The European Business Aviation Association (EBAA) is tackling the headaches facing those trying to secure funding for new and preowned aircraft with the recent formation of a finance and leasing working group to report to its associate members advisory committee (AMAC). The group will be chaired by Aoife O’Sullivan, a partner with London-based aviation law firm Gates and Partners.
European Business Aviation Association
Business aviation in Europe has been around a while, but it still has some growing up to do, according to Fabio Gamba, new chief executive of EBAA. Gamba, a former airline lobbyist who joined the association less than a year ago.
NBAA and the European Business Aviation Association are gearing up for the 12th annual European Business Aviation Convention & Exhibition (EBACE), which starts on Monday in Geneva. “From a number of measures,” an NBAA spokesman told AIN, “it’s clear that this year’s EBACE is shaping up to be as strong as or stronger than last year’s show.”
The Italian government is considering granting foreign-registered aircraft an exemption from the business jet tax it enacted late last year. The tax, which currently imposes a levy on all civil aircraft that spend more than 48 hours on the ground in Italy, could total more than $393,630 annually for aircraft weighing more than 10,000 kg/22,046 pounds, NBAA has estimated.
While Europe’s economies continue to struggle, and in some cases flirt with disaster, there might be a case for playing down expectations over prospects for the annual European Business Aviation Convention & Exhibition (Ebace). But the highly successful show has defied general economic pessimism in the years since the financial crisis took hold in the Old World in 2008, and the 2012 event (May 14 to 16) looks as if it could be no exception when it opens again in Geneva, one of Europe’s most prosperous cities.
The European Business Aviation Association (EBAA) wants aircraft operators, airports, FBOs and brokers to be more active in reporting illegal charter activity. The group believes that illegal charters now account for at least 6 to 8 percent of all business aviation traffic in Europe, representing some 45,000 movements per year.
This summer’s London Olympics dominated the agenda at the British Business and General Aviation Association (BBGA) annual conference on March 6, with the group’s patron, Prince Michael of Kent, reminding members that this is an opportunity for the industry to shine. While the high-security event poses plenty of challenges, it should provide a welcome boost to a largely service-based industry that generates almost $3.2 billion for the UK economy each year.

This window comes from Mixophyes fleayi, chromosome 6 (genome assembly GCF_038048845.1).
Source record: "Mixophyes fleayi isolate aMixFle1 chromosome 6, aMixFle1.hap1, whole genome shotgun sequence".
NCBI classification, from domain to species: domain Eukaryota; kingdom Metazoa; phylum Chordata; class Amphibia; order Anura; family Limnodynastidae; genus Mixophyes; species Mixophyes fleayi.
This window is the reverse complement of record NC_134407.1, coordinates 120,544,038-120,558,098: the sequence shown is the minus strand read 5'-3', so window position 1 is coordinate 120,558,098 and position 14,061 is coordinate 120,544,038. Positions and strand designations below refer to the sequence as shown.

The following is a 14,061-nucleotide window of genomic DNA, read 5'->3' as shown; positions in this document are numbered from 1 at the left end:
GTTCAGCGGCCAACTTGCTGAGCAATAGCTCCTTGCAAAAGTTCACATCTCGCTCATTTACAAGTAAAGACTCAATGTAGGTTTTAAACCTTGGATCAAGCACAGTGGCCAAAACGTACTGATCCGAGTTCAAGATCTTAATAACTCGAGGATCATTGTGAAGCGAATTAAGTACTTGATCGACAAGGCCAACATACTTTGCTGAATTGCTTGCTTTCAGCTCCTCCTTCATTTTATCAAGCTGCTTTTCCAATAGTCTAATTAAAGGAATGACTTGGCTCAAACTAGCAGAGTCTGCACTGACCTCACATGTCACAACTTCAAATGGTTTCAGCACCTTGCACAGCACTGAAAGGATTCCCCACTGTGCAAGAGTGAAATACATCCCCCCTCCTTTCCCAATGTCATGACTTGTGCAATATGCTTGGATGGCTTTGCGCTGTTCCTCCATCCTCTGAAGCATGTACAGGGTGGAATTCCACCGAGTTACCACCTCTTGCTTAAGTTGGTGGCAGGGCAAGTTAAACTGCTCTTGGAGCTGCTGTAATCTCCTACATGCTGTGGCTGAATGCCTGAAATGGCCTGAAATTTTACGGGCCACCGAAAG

Jet Aviation announced the appointment of Judith Moreton today as the company’s new vice president and general manager at its London Biggin Hill FBO and maintenance facility. The 25-year aviation veteran has previously held several high-ranking positions, including senior management positions with Shell Aircraft, operations manager for UPC Aviation Service and managing director of Bombardier Skyjet. In 2007 she received an award from EBAA for her outstanding contribution to business aviation.
Operators flying in Europe can expect overall charges such as airspace and airport fees (including noise tariffs) to double when European Union Emissions Trading Scheme (EU-ETS) costs are added in for transatlantic flights. According to a preliminary report obtained last month by AIN from UK-based EU-ETS consultants SustainAvia, a U.S. Part 91 corporate flight department flying 15 round trips per year from New York JFK to Munich Airport in a Gulfstream G450 could pay nearly $35,000 annually in EU-ETS fees. That comes to more than $2,300 in extra costs per round trip to Europe.
The European Business Aviation Association (EBAA) has urged the European Commission (EC) to correct what it views as anti-competitive aspects of its controversial emissions trading scheme (ETS). Unlike NBAA in the U.S., which has joined calls for ETS to be abandoned altogether for non-European operators, the European group supports ETS “as part of a multi-pronged approach to mitigating the rise of carbon emissions,” but is calling on the EC to ensure “fair and equitable implementation.”